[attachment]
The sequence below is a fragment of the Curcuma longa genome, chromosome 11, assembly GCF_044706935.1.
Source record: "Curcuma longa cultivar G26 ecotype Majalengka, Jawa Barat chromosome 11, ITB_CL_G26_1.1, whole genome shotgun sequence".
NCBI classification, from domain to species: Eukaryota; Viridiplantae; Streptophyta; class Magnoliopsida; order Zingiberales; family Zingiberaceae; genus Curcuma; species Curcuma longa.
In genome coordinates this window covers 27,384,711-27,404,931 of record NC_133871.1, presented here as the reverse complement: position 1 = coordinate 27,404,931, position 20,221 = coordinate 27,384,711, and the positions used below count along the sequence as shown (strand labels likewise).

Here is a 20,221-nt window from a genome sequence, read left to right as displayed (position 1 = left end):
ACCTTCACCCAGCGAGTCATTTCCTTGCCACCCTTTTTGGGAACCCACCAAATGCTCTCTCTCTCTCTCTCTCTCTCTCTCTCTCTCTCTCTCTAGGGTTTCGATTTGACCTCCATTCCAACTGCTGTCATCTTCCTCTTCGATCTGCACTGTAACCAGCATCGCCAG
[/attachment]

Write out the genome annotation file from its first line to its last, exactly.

The sequence below is a fragment of the Curcuma longa genome, chromosome 11, assembly GCF_044706935.1.
Source record: "Curcuma longa cultivar G26 ecotype Majalengka, Jawa Barat chromosome 11, ITB_CL_G26_1.1, whole genome shotgun sequence".
NCBI classification, from domain to species: Eukaryota; Viridiplantae; Streptophyta; class Magnoliopsida; order Zingiberales; family Zingiberaceae; genus Curcuma; species Curcuma longa.
In genome coordinates this window covers 27,384,711-27,404,931 of record NC_133871.1, presented here as the reverse complement: position 1 = coordinate 27,404,931, position 20,221 = coordinate 27,384,711, and the positions used below count along the sequence as shown (strand labels likewise).

Here is a 20,221-nt window from a genome sequence, read left to right as displayed (position 1 = left end):
ACCTTCACCCAGCGAGTCATTTCCTTGCCACCCTTTTTGGGAACCCACCAAATGCTCTCTCTCTCTCTCTCTCTCTCTCTCTCTCTCTCTCTCTAGGGTTTCGATTTGACCTCCATTCCAACTGCTGTCATCTTCCTCTTCGATCTGCACTGTAACCAGCATCGCCAG